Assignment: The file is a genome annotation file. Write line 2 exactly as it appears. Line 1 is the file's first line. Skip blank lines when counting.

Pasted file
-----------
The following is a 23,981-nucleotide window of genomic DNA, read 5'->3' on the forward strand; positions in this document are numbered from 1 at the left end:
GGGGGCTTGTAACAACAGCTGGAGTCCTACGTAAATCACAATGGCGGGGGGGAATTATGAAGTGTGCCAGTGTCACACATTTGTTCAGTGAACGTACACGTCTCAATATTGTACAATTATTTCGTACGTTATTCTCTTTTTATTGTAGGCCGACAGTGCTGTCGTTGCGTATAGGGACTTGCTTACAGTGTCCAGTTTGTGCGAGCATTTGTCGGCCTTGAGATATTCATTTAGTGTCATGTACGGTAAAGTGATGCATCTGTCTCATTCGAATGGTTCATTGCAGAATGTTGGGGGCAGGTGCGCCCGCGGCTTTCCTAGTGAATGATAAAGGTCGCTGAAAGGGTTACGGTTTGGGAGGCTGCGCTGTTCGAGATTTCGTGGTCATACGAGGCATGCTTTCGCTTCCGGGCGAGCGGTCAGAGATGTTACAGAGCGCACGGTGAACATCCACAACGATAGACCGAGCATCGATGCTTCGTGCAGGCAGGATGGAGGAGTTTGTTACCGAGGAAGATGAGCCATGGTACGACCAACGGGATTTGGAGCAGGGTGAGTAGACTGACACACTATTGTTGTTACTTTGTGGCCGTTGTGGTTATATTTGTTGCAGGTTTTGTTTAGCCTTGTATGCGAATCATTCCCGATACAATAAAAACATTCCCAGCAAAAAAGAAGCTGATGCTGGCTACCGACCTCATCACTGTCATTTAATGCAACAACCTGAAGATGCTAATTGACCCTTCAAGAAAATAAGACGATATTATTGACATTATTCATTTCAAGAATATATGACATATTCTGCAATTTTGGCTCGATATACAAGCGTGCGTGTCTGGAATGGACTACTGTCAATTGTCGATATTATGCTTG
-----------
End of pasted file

GGGGGCTTGTAACAACAGCTGGAGTCCTACGTAAATCACAATGGCGGGGGGGAATTATGAAGTGTGCCAGTGTCACACATTTGTTCAGTGAACGTACACGTCTCAATATTGTACAATTATTTCGTACGTTATTCTCTTTTTATTGTAGGCCGACAGTGCTGTCGTTGCGTATAGGGACTTGCTTACAGTGTCCAGTTTGTGCGAGCATTTGTCGGCCTTGAGATATTCATTTAGTGTCATGTACGGTAAAGTGATGCATCTGTCTCATTCGAATGGTTCATTGCAGAATGTTGGGGGCAGGTGCGCCCGCGGCTTTCCTAGTGAATGATAAAGGTCGCTGAAAGGGTTACGGTTTGGGAGGCTGCGCTGTTCGAGATTTCGTGGTCATACGAGGCATGCTTTCGCTTCCGGGCGAGCGGTCAGAGATGTTACAGAGCGCACGGTGAACATCCACAACGATAGACCGAGCATCGATGCTTCGTGCAGGCAGGATGGAGGAGTTTGTTACCGAGGAAGATGAGCCATGGTACGACCAACGGGATTTGGAGCAGGGTGAGTAGACTGACACACTATTGTTGTTACTTTGTGGCCGTTGTGGTTATATTTGTTGCAGGTTTTGTTTAGCCTTGTATGCGAATCATTCCCGATACAATAAAAACATTCCCAGCAAAAAAGAAGCTGATGCTGGCTACCGACCTCATCACTGTCATTTAATGCAACAACCTGAAGATGCTAATTGACCCTTCAAGAAAATAAGACGATATTATTGACATTATTCATTTCAAGAATATATGACATATTCTGCAATTTTGGCTCGATATACAAGCGTGCGTGTCTGGAATGGACTACTGTCAATTGTCGATATTATGCTTG